At 1 p.m. on January 29, 1977, Freddie Prinze, Sr., died at the UCLA Medical Center after suffering a self-inflicted gunshot wound the night before while talking to his manager Marvin “Dusty” Snyder. Prinze was twenty-two years old and left behind grieving parents, siblings, a widow and a son, Freddie, Jr., who would go on to have successful career of his own in Hollywood. Prinze rose to stardom at the age of 19 and in just three years went from aspiring comedian to a star on the comedy circuit and in the hit show Chico and the Man. His time on earth was brief but at the height of his career, it is estimated that his face had been seen by nearly 40 million viewers. I had often heard about Prinze and listened to my parents talk about him in conversations about their favorite shows from the past. I had always wondered what drove him to take his own life? And could it have been prevented? His late mother Maria Pruetzel (1921-2013) tells her story and the story of Freddie’s short but incredible life in this memoir of their time together as mother and son. His father Karl (1914-1979) is also in the story but in a supporting role for reasons Maria explains early in the book.
As I started the book I felt a bond with Maria and Freddie being a native New Yorker myself. No stranger to the area known as Washington Heights where Prinze called home, I have always been aware that Manhattan has been the birthplace of some of the world’s greatest stars. Born on June 22, 1954 to a Hungarian father and Puerto Rican mother, Prinze would characteristically refer to himself as the “Hungarican”. It was just one of his many catchphrases that became his trademarks. Maria takes us back to his early years as a young kid on the streets of Manhattan who has big dreams of making it in show business. The young Freddie we see could easily be one of us, a young teen, dealing with hormones, his peers, girls and his visions of leaving Washington Heights and one day living the lifestyle of the rich and famous. He succeeded but as we see in the book, at a price that for many of us is far too high.
Unsurprisingly, the reader is drawn to Freddie who was quite the character even before he became famous. The anecdotes relayed by Maria are nothing short of hilarious and will have readers shaking their heads. As he moves through life and enters the School for Performing Arts, it is here that his life takes unexpected turns and changes forever. Prinze never did finish at the school but as we learn through Maria’s recollections, he was destined to stardom and possessed an uncanny vision that propelled him on to the national scene following a breakout performance on the Johnny Carson Show. But with the fame came the demons which would follow him all the way to the end.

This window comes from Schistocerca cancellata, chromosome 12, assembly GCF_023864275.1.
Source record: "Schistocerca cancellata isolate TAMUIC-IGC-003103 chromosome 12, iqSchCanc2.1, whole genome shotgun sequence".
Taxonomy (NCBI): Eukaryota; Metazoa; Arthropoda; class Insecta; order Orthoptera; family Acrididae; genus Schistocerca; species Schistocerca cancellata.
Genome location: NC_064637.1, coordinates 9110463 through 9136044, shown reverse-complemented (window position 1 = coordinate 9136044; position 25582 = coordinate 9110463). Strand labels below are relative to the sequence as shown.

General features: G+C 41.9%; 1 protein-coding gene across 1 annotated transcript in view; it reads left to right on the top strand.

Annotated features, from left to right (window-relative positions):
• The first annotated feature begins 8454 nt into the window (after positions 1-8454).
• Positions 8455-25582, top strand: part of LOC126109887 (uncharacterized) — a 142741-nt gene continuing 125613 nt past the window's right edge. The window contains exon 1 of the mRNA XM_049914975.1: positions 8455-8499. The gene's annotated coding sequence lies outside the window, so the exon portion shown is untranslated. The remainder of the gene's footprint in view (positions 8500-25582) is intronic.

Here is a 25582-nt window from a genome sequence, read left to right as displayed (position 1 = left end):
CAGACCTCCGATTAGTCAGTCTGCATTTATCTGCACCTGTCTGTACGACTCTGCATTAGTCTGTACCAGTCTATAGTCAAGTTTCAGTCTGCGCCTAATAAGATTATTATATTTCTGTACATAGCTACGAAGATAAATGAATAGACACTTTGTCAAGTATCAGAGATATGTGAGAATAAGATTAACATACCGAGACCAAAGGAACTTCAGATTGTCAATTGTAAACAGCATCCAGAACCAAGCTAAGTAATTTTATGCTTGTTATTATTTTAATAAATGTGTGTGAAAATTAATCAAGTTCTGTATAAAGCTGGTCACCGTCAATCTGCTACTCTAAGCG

Those who are familiar with the personal lives of Hollywood stars and the industry culture, know of the dark side of tinsel town. As Corey Feldman recalled in his biography Coreyography, you can get any drug you want in Hollywood and there never is a shortage of supply. Prinze was no stranger to them and their effects on his life are heartbreaking. A young man who rose to fame an at incredibly young age with the responsibility of supporting a wife and child, found himself under the grip of narcotics unable to shake their grasp. And that is the true tragedy of his life. At twenty-two, he had many years ahead of him to make millions laugh and enjoy a successful career in the television and film industries. But like many stars, he found a war within himself and struggled with his own feelings and the many stresses that plagued him. And his death occurred far too soon and far too tragically. As his mother explains to us, Freddie’s way is not the way you want to leave here, there are always other options. But beautifully, she also reminds us that Freddie is still here with us every time we watch him again on our television screens.